FOCUS: Controversy reigns over the effects on the heart of passive smoking. Until this has been resolved, the results of important studies on heart disease will be fogged by uncertainty
Even second-hand cigarette smoke is bad for your heart, a major study in The New England Journal of Medicine concluded earlier this year. No surprises there. But in addition to publishing the authors' estimate of how dangerous passive smoking is, the journal took the unusual step of running an editorial in the same issue that appeared to rubbish the research findings.
According to the researchers, from Tulane University in New Orleans, nonsmokers exposed to environmental tobacco smoke (ETS) face a 25 per cent increased risk of coronary heart disease. The dissenting editorial writer, John Bailar from the University of Chicago, said an increased risk of such magnitude was not plausible given how dilute second-hand smoke becomes in air.
The stark disagreement in the very same issue of the journal illustrates how contentious the subject is. Tobacco companies are keen to downplay the risks, antismoking campaigners are keen to talk them up. And even respected scientists are in serious disagreement or are undecided on how much passive smoking contributes to the population's burden of heart disease.
Researchers such as Richard Doll at the University of Oxford, one of the world's leading authorities on smoking and health, admits the jury is still out. In the face of this, many doctors say it would be prudent for people to minimise their exposure to cigarette smoke-especially if they already have symptoms of coronary disease.
But for researchers investigating other causes of heart disease, the uncertainty surrounding passive smoking is a real problem. How can you measure how significant other factors, such as diet, genetics and exercise, are in causing heart disease, when you don't know how much allowance to make for passive smoking?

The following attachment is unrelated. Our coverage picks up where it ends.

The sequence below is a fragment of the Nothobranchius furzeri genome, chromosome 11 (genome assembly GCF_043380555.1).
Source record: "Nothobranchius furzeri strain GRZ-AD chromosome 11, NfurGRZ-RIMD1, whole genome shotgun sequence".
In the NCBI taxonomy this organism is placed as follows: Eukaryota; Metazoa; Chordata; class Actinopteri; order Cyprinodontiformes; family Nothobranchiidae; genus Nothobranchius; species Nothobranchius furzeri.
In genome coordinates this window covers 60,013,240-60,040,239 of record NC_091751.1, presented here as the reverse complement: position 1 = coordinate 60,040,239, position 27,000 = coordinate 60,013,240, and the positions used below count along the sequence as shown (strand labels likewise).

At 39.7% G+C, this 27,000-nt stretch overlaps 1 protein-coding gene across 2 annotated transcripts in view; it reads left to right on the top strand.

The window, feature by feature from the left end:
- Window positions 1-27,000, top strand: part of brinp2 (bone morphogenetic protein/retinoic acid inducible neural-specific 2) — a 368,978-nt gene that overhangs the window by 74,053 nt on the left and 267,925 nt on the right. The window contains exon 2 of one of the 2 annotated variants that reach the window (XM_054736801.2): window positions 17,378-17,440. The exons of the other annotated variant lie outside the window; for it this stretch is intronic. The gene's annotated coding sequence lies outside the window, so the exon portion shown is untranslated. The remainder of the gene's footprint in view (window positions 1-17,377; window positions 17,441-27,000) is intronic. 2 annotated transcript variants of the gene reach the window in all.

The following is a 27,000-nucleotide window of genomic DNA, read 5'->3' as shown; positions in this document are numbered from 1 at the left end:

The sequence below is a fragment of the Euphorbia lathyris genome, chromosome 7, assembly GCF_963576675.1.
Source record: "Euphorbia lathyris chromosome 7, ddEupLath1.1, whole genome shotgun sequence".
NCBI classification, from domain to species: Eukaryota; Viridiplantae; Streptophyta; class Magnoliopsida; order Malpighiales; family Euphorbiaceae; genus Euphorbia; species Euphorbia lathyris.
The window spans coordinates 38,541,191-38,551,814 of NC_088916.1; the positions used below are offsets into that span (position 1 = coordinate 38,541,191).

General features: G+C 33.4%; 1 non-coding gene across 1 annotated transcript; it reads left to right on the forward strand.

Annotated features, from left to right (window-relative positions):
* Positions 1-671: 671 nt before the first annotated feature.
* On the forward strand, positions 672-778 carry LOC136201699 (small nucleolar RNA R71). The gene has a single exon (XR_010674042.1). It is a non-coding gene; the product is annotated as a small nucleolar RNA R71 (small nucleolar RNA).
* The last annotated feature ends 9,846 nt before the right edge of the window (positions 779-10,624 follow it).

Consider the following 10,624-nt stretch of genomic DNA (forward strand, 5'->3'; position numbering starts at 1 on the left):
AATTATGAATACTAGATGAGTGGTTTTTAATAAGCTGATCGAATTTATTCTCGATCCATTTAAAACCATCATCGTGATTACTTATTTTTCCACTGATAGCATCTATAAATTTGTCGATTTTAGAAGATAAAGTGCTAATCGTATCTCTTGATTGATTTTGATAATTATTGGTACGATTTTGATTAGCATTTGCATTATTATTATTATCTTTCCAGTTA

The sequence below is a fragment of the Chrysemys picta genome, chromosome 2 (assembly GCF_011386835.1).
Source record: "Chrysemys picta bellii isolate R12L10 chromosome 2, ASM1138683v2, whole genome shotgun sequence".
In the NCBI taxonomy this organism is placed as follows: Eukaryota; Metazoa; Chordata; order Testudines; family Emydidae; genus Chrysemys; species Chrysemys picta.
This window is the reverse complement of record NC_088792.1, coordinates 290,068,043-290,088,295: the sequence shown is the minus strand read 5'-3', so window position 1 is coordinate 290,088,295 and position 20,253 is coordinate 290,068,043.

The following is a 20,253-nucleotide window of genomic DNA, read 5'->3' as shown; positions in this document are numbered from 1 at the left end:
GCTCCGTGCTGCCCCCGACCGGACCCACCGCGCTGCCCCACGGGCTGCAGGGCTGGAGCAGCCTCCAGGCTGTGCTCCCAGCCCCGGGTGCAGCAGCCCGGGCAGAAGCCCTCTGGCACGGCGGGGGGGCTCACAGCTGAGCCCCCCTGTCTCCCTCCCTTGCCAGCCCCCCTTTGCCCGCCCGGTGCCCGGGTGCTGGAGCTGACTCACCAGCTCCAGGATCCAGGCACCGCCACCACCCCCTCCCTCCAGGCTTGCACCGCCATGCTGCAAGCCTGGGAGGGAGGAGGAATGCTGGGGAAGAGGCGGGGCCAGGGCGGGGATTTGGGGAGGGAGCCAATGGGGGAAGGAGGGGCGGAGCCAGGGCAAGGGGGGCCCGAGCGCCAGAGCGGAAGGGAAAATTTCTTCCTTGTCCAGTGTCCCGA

The controversial 25 per cent figure, reported in the NEJM by Jiang He and his colleagues at the Tulane University School of Public Health and Tropical Medicine (vol 340, p 920), was achieved by pooling many different statistical results -a "meta-analysis". It included the results of 18 international studies and has a strong claim to be the most reliable yet on heart disease risks due to passive smoking.
So why was Bailar, a respected expert on the analysis of medical studies, so sceptical?
A back-of-the-envelope calculation explains his concern. People who smoke 20 cigarettes a day face a 75 to 80 per cent higher risk of developing heart disease than nonsmokers, and studies suggest that passive smokers breathe in about 1 per cent of the amount inhaled by direct smokers. As such, they should also face about 1 per cent of the extra heart disease risk faced by smokers. In other words, just 0á75 per cent-more than 30 times lower than the figure found by Jiang He and his colleagues.
This huge discrepancy is dividing medical scientists into two camps. On one side are those who believe it reveals the existence of a highly non-linear effect of tobacco smoke on the body, where just a whiff can trigger a dramatic increase in risk.
On the other side are those who, like Bailar, suspect the discrepancy highlights fundamental flaws in the methods used to assess the risks from passive smoking. Some go further, arguing that in the drive to discourage smoking, implausible results are not being questioned as rigorously as they should.
No one is accusing Jiang He and his colleagues of shoddy research. Even Bailar concedes that their meta-analysis of 18 studies is up to scratch. What worries him is whether even the best meta-analysis is capable of reliably detecting small risks. In his editorial, Bailar argues that there are many ways in which a meta-analysis of passive smoking studies can give spuriously high risk figures. They range from publication bias, in which the meta-analysis is affected by a tendency of researchers only to publish studies finding significant extra risk, to outright lying by smokers or ex-smokers, who tell researchers they have never smoked.